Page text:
Summary of study ST000352

This data is available at the NIH Common Fund's National Metabolomics Data Repository (NMDR) website, the Metabolomics Workbench, https://www.metabolomicsworkbench.org, where it has been assigned Project ID PR000281. The data can be accessed directly via it's Project DOI: 10.21228/M8KW38 This work is supported by NIH grant, U2C- DK119886.

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Study IDST000352
Study TitleMetabolic profiling reveals biochemical pathways and potential biomarkers associated with the pathogenesis of Krabbe disease
Study TypeAnimal hindbrain comparison
Study SummaryP15 wildtype mouse hindbrains, P15 twitcher mouse hindbrains, P22 wildtype mouse hindbrains, P22 twitcher mouse hindbrains
Institute
University at Buffalo
DepartmentHunter James Kelly Research Institute
LaboratoryShin Laboratory
Last NameShin
First NameDaesung
AddressNYS Center of Excellence in Bioinformatics & Life Sciences, 701 Ellicott Street, Buffalo, NY 14203
Emaildaesungs@buffalo.edu
Phone716-881-8980
Submit Date2016-02-02
Num Groups4
Total Subjects32
Raw Data AvailableYes
Analysis Type DetailGC/LC-MS
Release Date2016-03-03
Release Version1
Daesung Shin Daesung Shin
https://dx.doi.org/10.21228/M8KW38
ftp://www.metabolomicsworkbench.org/Studies/ application/zip

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Project:

Project ID:PR000281
Project DOI:doi: 10.21228/M8KW38
Project Title:Metabolic profiling reveals biochemical pathways and potential biomarkers associated with the pathogenesis of Krabbe disease
Project Type:Disease Profiling
Project Summary:Krabbe disease (KD) is caused by mutations in the galactosylceramidase (GALC) gene, which encodes a lysosomal enzyme that degrades galactolipids, including galactosylceramide and galactosylsphingosine (psychosine). GALC deficiency results in progressive intracellular accumulation of psychosine, which is believed to be the main cause for the demyelinating neurodegeneration in KD pathology. Umbilical cord blood transplantation slows disease progression if performed presymptomatically, but carries a significant risk of morbidity and mortality. Accurate presymptomatic diagnosis is therefore critical to facilitate the efficacy of existing transplant approaches and avoid unnecessary treatment of children who will not develop KD. Unfortunately current diagnostic criteria, including GALC activity, genetic analysis, and psychosine measurement, are insufficient for secure presymptomatic diagnosis. Herein, we performed a global metabolomic analysis to identify pathogenetic metabolic pathways and novel biomarkers implicated in the authentic mouse model of KD, twitcher. At a time point before onset of signs of disease, twitcher hindbrains had metabolic profiles similar to wild type, with the exception of a decrease in metabolites related to glucose energy metabolism. Instead, many metabolic pathways were altered after early signs of disease in the twitcher, including decreased phospholipid turnover, restricted mitochondrial metabolism of branched-chain amino acids, increased inflammation, neurotransmitter metabolism and osmolytes. Hypoxanthine, a purine derivative, is increased before signs of disease appear, suggesting its potential as a biomarker for early diagnosis of KD. Additionally, given the early changes in glucose metabolism in the pathogenesis of KD, diagnostic modalities that report metabolic function, such as positron emission tomography, may be useful in KD.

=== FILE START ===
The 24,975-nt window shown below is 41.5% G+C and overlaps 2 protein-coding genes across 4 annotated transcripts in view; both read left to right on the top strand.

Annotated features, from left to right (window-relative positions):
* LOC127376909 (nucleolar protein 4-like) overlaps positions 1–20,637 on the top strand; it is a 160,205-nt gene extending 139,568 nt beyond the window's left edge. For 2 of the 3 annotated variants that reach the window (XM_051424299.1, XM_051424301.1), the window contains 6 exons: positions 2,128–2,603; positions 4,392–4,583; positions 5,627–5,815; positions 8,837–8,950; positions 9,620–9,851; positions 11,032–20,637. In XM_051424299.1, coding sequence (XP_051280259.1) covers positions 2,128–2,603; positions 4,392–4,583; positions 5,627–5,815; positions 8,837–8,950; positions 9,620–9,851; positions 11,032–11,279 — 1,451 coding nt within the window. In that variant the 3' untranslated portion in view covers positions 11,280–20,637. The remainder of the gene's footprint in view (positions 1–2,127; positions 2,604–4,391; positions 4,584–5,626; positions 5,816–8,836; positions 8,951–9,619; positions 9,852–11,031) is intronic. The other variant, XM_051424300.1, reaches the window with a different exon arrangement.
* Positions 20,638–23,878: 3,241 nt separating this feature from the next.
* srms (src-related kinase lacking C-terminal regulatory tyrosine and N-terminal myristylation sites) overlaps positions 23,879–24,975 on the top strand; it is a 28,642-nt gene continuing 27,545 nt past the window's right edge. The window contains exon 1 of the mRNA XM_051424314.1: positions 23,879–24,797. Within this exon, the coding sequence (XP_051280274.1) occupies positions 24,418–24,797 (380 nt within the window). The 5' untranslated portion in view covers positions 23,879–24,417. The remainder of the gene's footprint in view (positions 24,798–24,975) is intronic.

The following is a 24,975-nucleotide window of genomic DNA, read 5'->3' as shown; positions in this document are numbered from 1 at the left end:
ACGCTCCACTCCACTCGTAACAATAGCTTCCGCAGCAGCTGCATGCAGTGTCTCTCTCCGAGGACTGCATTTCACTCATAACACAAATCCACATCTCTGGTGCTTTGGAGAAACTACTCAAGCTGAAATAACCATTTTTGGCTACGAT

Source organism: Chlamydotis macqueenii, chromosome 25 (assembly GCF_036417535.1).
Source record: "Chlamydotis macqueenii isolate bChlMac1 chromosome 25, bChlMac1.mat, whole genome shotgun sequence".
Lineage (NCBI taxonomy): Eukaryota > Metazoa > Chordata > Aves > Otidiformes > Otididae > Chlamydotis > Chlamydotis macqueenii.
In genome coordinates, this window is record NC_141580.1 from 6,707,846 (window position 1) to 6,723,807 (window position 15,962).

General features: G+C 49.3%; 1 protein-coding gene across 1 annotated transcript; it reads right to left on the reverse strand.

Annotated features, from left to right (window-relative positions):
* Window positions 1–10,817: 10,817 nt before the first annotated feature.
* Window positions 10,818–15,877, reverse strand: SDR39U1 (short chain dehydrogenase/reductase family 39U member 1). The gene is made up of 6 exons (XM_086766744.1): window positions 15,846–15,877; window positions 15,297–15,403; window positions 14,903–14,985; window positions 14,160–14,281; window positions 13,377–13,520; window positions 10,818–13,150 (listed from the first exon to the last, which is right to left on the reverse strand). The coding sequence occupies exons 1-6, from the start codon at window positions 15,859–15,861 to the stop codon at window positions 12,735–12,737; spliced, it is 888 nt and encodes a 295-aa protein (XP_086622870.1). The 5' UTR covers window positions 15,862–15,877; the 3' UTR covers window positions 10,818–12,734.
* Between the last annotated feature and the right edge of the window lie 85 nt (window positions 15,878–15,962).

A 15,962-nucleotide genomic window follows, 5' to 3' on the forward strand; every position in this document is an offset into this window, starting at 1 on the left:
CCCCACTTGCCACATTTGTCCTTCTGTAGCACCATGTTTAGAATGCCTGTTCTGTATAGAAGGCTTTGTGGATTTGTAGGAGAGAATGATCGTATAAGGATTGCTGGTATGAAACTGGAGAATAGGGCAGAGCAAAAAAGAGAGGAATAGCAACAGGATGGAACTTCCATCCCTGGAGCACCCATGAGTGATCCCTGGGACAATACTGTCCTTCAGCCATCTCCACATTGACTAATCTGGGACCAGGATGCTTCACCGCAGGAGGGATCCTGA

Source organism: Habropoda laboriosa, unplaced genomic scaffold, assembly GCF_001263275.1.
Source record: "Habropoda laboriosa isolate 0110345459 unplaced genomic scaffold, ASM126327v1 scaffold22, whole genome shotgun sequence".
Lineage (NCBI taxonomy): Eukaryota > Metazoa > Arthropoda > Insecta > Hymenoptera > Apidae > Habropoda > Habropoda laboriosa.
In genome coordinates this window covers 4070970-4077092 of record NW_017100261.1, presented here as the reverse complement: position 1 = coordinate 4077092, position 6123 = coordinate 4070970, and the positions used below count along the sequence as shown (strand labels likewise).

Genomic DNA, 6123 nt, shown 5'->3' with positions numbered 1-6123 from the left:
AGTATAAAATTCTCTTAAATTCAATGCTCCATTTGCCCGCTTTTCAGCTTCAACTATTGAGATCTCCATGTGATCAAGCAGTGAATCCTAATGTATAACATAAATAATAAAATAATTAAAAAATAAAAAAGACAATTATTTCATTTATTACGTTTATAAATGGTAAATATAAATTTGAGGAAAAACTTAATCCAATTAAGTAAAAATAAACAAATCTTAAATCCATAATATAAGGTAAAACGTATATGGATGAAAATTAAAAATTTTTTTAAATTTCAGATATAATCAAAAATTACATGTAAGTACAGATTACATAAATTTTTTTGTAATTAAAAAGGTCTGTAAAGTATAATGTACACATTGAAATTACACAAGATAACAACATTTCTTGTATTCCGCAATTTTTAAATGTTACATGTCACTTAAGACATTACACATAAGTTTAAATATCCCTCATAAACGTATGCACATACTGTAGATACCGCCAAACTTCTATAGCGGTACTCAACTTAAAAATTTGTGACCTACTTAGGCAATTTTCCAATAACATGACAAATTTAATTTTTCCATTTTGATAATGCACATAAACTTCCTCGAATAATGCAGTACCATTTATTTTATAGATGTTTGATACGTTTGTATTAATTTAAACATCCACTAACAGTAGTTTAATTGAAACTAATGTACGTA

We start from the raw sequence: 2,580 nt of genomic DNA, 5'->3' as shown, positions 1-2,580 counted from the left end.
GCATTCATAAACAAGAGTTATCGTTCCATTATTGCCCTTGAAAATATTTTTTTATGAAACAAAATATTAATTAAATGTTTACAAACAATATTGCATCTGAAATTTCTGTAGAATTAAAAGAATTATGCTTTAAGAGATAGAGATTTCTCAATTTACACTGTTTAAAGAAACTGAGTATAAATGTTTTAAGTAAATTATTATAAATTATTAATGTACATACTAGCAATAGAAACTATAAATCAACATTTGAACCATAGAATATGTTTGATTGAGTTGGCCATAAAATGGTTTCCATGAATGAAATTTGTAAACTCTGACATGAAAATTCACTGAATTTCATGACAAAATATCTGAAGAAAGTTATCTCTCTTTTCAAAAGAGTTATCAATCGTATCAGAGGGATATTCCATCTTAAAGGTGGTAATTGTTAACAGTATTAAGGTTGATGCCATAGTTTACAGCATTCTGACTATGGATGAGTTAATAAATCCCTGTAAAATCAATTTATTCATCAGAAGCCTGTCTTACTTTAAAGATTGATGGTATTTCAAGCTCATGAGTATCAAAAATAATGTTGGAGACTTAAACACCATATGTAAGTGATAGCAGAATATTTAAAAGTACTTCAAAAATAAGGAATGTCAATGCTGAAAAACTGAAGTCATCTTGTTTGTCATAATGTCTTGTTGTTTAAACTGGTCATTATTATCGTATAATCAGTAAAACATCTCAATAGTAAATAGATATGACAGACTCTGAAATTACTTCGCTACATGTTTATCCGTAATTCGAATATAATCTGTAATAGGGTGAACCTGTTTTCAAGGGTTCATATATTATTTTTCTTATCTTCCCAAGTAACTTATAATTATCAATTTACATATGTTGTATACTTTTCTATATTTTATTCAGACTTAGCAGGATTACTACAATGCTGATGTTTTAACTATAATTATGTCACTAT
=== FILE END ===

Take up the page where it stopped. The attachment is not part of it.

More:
Institute:University at Buffalo
Department:Hunter James Kelly Research Institute
Laboratory:Shin Laboratory
Last Name:Shin
First Name:Daesung
Address:NYS Center of Excellence in Bioinformatics & Life Sciences, 701 Ellicott Street, Buffalo, NY 14203
Email:daesungs@buffalo.edu
Phone:716-881-8980
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